Dec 31, 2020

One of the issues I talk about in my book “Minority Viewpoint – my experience, as a person of color, with the American Justice System” is what kind of information is important for a prospective client to receive from his/her lawyer before he/she decides to pursue a lawsuit. One of those issues is a reasonable estimate of the possible cost involved in pursuing the case. Is it wrong of a client to expect to have some realistic idea of the total possible cost that might be involved in pursuing a lawsuit? Clients do need to have a fairly reasonable estimate so they can make a proper decision about bringing a lawsuit. Why is the legal profession not sensitive to this need?

During my discussions with the law firm (and the Lawyers Professional Responsibility Board) about this issue, I was advised that lawyers are not required to provide specific or correct costs that might be involved. I am surprised that these organizations use words such as “correct” or “incorrect” or “specific” or “true cost” etc when talking about an estimate. The word “estimate” basically means an “approximation” – it is not expected to be “correct” or “exact” or “true cost”. The point is that an estimate needs to be “realistic” – needs to be in the “ballpark” – and that is the point. It is true that there are uncertainties in the litigation process; but I know that lawyers are smart people, and I believe that there are no reasons whatsoever why these smart people cannot come up with more realistic cost estimates. If they spend a few minutes to think about all the possible “uncertainties”, I am sure they will be able to come up with much more appropriate estimates for their clients. So the question is: do they really want to provide realistic estimates or are there other motivations driving their actions?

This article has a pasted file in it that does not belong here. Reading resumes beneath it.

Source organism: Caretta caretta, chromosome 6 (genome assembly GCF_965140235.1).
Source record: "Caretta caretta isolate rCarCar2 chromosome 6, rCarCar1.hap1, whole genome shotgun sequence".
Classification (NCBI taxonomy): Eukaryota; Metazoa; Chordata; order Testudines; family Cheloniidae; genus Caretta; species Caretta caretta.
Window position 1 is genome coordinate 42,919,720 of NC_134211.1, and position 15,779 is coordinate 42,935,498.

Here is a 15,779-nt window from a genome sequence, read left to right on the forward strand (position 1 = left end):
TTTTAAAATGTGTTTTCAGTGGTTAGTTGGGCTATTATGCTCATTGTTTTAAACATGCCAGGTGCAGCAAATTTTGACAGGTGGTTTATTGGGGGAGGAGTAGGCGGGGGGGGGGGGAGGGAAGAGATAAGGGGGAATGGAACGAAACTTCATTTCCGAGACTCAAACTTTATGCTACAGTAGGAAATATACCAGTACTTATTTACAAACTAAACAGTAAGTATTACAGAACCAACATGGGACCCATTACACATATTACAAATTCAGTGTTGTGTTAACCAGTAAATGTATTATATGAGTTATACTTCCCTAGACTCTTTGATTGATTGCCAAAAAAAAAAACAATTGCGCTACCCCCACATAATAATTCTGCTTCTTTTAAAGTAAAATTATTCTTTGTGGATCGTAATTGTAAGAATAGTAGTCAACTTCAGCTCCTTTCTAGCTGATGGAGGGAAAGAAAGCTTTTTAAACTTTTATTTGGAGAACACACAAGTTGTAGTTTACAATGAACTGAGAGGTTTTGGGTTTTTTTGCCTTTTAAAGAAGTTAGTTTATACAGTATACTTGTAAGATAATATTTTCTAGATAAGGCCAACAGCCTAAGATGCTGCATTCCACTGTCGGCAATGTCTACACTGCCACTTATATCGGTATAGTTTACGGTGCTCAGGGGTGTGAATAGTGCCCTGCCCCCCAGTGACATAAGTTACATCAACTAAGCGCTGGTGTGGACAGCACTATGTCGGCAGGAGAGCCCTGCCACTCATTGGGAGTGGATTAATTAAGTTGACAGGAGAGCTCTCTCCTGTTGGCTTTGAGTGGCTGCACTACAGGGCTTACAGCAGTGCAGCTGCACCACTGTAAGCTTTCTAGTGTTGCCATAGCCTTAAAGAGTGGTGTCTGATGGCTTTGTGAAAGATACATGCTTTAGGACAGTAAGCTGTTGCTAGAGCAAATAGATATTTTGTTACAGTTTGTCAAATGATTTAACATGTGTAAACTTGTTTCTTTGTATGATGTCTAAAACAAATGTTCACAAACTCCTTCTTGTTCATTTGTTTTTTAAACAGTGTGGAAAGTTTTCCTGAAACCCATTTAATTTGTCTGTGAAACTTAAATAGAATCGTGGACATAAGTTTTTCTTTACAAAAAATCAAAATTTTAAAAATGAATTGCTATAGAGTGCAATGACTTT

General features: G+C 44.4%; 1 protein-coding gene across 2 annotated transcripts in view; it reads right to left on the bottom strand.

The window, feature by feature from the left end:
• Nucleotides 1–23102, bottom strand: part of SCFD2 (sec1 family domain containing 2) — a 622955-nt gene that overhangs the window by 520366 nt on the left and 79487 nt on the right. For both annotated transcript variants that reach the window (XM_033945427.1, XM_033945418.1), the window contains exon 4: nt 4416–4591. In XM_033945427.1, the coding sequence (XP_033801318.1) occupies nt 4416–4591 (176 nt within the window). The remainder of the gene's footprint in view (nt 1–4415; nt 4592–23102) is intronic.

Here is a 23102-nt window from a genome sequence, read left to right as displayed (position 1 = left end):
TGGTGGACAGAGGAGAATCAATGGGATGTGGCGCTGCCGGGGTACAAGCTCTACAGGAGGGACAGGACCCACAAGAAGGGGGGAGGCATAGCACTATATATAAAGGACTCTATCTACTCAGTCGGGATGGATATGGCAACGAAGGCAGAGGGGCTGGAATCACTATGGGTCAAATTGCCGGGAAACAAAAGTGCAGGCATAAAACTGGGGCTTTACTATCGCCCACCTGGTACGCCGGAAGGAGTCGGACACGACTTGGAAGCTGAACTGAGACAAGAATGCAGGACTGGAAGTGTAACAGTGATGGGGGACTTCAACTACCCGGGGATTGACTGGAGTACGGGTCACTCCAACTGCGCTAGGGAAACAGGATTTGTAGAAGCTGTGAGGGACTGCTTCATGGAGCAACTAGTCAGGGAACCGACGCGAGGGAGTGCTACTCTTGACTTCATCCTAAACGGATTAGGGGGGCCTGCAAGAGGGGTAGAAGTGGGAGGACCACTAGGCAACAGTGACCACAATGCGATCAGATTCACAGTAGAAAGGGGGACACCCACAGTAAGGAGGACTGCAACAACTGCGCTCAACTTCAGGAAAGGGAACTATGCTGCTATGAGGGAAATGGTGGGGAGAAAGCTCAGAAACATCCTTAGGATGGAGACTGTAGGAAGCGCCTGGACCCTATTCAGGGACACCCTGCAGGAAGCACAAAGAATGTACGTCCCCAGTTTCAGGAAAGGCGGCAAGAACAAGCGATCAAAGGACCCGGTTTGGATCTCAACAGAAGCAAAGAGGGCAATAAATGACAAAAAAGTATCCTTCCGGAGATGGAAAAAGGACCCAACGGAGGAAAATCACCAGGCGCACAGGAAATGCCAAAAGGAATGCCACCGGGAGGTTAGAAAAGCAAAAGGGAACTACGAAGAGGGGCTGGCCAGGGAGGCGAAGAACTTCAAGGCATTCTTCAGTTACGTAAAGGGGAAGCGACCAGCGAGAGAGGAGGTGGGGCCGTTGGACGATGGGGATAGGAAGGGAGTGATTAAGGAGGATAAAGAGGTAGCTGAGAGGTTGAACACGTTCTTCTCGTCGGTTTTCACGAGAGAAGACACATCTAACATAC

The bottom line is that I believe that lawyers and law firms can do a better job of this, if they really want to.

© 2017 - Sumi Mukherjee
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